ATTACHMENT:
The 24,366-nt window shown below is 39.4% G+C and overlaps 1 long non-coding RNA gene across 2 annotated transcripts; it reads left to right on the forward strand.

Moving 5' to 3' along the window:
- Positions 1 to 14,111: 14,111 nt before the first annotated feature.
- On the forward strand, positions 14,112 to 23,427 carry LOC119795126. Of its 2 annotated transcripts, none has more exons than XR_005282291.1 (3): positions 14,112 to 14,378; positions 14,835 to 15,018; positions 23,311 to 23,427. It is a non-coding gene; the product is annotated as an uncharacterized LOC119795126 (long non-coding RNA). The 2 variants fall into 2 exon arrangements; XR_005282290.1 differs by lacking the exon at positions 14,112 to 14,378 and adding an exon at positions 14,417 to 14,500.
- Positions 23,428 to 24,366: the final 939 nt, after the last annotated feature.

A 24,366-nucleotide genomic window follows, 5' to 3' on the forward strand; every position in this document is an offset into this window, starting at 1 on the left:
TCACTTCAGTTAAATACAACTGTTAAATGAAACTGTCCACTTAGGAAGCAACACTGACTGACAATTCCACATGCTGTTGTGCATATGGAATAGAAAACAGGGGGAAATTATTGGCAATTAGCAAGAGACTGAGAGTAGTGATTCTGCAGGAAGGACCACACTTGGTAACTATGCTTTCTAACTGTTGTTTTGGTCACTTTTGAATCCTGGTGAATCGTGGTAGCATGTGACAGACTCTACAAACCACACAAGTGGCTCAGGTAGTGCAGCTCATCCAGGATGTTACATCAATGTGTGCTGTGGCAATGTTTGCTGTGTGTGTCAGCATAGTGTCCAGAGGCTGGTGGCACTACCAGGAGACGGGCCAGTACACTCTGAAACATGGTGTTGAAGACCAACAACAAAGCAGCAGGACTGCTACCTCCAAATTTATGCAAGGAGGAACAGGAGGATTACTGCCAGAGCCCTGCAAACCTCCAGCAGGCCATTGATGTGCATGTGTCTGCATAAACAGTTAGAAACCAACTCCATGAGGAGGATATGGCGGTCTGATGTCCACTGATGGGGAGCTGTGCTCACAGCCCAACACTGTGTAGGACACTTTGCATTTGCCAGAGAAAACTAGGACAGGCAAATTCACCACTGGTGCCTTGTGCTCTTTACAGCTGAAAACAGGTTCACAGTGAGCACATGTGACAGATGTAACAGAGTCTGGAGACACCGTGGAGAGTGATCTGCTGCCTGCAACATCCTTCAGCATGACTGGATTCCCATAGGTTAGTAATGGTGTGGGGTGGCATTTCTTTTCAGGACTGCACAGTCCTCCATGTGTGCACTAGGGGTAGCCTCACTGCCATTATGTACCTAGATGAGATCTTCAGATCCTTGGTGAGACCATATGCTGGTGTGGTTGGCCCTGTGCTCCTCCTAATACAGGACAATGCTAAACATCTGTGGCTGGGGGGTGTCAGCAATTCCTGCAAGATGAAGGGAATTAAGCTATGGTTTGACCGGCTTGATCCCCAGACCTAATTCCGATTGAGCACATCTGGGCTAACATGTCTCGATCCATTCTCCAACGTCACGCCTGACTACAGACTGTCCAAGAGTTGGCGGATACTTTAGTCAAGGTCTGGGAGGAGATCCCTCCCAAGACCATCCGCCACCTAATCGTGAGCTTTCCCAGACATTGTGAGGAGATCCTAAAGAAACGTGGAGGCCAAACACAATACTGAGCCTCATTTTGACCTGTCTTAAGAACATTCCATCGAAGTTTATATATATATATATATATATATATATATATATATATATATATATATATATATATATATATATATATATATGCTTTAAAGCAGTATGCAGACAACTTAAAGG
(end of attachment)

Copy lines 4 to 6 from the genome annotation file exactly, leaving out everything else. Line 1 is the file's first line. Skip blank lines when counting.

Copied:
- On the forward strand, positions 14,112 to 23,427 carry LOC119795126. Of its 2 annotated transcripts, none has more exons than XR_005282291.1 (3): positions 14,112 to 14,378; positions 14,835 to 15,018; positions 23,311 to 23,427. It is a non-coding gene; the product is annotated as an uncharacterized LOC119795126 (long non-coding RNA). The 2 variants fall into 2 exon arrangements; XR_005282290.1 differs by lacking the exon at positions 14,112 to 14,378 and adding an exon at positions 14,417 to 14,500.
- Positions 23,428 to 24,366: the final 939 nt, after the last annotated feature.

A 24,366-nucleotide genomic window follows, 5' to 3' on the forward strand; every position in this document is an offset into this window, starting at 1 on the left: